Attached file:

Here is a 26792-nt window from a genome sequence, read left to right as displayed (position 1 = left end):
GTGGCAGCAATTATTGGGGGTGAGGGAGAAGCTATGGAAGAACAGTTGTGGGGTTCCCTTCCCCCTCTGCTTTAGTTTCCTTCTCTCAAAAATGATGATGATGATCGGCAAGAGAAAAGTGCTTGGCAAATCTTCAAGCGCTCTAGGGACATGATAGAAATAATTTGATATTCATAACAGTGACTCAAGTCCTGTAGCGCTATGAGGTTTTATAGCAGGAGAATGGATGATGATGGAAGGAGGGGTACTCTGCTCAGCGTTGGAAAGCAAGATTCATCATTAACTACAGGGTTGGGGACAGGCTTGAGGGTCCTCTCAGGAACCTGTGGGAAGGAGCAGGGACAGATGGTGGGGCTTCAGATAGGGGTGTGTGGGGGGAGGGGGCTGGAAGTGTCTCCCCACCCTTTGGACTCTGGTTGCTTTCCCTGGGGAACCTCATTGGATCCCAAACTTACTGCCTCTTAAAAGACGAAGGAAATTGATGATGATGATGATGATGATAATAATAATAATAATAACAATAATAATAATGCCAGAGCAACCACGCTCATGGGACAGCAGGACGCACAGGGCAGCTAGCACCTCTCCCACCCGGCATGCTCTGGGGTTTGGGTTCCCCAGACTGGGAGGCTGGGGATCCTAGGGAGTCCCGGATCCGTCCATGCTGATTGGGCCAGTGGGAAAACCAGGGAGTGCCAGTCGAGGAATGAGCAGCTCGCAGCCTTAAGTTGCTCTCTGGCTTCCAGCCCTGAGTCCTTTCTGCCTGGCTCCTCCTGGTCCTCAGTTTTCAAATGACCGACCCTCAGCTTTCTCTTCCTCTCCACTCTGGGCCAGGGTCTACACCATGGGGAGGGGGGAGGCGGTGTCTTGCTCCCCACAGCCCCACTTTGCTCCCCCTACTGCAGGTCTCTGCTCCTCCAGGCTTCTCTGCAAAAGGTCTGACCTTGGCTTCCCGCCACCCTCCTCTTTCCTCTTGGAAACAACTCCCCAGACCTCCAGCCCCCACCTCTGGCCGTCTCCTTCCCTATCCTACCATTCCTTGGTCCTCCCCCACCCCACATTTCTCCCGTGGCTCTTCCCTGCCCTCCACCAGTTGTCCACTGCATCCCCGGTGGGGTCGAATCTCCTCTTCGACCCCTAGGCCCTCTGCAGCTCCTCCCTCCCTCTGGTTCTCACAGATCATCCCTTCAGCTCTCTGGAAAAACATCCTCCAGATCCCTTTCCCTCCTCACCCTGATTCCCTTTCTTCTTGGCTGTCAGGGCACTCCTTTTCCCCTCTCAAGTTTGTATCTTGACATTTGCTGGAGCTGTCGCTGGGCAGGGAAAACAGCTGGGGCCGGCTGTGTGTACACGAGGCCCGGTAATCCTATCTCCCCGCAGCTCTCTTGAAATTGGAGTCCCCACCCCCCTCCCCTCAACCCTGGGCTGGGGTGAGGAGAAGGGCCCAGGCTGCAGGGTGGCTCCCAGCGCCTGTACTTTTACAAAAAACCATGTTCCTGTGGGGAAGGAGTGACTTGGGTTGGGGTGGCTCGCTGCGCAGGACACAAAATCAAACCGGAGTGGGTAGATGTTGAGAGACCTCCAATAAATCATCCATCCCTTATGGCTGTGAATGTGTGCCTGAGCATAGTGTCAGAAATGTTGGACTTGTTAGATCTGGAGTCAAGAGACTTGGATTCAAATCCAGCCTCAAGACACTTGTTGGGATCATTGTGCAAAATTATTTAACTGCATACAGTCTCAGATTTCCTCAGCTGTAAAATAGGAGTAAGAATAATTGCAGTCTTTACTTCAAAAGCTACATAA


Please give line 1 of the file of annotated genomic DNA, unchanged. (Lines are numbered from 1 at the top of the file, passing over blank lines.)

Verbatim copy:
Here is a 26792-nt window from a genome sequence, read left to right as displayed (position 1 = left end):